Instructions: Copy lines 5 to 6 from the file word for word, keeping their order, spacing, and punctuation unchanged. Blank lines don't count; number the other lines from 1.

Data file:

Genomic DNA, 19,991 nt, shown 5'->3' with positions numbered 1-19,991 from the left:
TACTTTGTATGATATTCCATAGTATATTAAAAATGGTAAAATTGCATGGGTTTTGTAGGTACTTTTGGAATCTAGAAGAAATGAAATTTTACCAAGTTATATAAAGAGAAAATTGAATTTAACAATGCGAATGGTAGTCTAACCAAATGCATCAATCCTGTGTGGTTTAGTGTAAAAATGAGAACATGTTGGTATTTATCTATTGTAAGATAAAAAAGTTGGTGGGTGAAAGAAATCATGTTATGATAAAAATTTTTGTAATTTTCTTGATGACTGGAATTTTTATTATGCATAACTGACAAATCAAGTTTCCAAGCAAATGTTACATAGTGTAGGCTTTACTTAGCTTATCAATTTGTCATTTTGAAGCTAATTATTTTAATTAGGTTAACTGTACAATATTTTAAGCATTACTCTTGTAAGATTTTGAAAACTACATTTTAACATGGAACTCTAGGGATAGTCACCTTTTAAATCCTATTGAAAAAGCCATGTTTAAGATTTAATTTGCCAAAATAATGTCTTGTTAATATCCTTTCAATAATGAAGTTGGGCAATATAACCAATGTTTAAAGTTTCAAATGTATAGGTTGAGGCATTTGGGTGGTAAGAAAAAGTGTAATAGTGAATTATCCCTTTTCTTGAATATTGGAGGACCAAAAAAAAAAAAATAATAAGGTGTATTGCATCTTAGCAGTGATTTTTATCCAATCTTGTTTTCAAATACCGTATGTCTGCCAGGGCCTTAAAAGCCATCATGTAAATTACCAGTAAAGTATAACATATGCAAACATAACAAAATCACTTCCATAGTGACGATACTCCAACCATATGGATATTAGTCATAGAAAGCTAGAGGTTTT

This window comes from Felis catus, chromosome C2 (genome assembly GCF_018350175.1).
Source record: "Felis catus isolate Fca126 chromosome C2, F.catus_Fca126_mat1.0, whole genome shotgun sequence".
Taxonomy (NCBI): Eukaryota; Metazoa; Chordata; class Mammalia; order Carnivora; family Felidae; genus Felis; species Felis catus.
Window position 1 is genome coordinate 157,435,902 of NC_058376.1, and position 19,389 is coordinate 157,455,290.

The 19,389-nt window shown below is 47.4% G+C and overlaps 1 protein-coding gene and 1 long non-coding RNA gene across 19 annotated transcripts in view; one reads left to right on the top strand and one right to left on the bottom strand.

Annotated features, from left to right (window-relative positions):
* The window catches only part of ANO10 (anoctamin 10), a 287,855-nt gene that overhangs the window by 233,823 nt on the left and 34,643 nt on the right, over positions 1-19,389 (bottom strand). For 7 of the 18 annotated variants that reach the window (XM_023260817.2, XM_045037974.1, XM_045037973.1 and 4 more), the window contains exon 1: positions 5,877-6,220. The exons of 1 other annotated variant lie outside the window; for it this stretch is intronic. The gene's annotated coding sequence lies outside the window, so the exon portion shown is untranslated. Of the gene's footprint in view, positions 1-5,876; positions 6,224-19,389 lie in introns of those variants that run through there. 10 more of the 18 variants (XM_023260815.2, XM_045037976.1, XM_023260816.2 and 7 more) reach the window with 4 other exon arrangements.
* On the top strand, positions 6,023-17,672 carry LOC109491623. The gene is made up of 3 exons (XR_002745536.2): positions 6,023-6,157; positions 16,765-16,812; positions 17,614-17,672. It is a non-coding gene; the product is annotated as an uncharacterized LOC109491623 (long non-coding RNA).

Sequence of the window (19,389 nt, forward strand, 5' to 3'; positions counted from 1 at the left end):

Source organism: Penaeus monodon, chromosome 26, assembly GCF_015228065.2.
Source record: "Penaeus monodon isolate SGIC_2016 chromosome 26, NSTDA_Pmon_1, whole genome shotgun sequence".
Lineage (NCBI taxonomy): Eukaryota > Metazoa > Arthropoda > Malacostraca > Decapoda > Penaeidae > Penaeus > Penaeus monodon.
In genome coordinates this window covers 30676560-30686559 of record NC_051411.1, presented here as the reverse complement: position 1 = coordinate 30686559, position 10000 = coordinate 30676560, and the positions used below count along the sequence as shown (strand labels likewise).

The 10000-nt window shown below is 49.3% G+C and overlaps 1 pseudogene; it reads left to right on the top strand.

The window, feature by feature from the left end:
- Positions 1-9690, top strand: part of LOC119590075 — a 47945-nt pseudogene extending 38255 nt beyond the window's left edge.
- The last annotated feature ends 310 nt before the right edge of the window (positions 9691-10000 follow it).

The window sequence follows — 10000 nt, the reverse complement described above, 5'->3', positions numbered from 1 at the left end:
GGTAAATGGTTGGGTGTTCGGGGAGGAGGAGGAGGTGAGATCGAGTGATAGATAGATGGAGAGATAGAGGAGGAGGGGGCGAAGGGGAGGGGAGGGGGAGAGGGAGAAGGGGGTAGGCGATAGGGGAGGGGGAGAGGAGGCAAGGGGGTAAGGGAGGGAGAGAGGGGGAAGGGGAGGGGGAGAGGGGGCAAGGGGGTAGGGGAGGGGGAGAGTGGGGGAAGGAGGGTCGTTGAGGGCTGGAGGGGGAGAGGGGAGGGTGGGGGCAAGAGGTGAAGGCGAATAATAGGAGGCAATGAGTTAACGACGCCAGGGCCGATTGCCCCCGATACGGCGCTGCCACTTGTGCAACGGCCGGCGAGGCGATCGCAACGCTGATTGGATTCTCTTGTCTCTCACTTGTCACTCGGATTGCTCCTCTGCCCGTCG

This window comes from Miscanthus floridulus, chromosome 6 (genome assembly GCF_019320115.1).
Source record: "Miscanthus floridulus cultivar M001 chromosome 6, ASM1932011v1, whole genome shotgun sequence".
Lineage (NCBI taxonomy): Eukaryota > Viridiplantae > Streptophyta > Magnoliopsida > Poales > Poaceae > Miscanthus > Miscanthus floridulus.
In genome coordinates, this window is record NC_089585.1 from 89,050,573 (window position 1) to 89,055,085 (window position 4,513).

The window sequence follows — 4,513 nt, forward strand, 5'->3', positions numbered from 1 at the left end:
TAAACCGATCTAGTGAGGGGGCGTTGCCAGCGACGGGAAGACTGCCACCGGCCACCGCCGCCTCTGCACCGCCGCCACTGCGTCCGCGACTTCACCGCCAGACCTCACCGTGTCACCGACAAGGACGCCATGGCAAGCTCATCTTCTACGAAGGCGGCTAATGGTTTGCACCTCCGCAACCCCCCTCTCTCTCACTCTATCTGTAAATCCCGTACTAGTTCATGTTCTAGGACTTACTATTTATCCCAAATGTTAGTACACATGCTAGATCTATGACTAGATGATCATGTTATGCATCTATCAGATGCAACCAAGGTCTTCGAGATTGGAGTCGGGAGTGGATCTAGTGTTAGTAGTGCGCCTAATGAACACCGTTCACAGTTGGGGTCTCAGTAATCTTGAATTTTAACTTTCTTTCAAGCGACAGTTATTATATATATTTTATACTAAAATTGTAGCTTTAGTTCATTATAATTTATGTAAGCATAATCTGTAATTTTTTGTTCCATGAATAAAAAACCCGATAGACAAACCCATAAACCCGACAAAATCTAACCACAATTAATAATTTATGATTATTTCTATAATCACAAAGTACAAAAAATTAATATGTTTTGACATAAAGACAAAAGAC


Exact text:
Taxonomy (NCBI): Eukaryota; Metazoa; Chordata; class Mammalia; order Carnivora; family Felidae; genus Felis; species Felis catus.
Window position 1 is genome coordinate 157,435,902 of NC_058376.1, and position 19,389 is coordinate 157,455,290.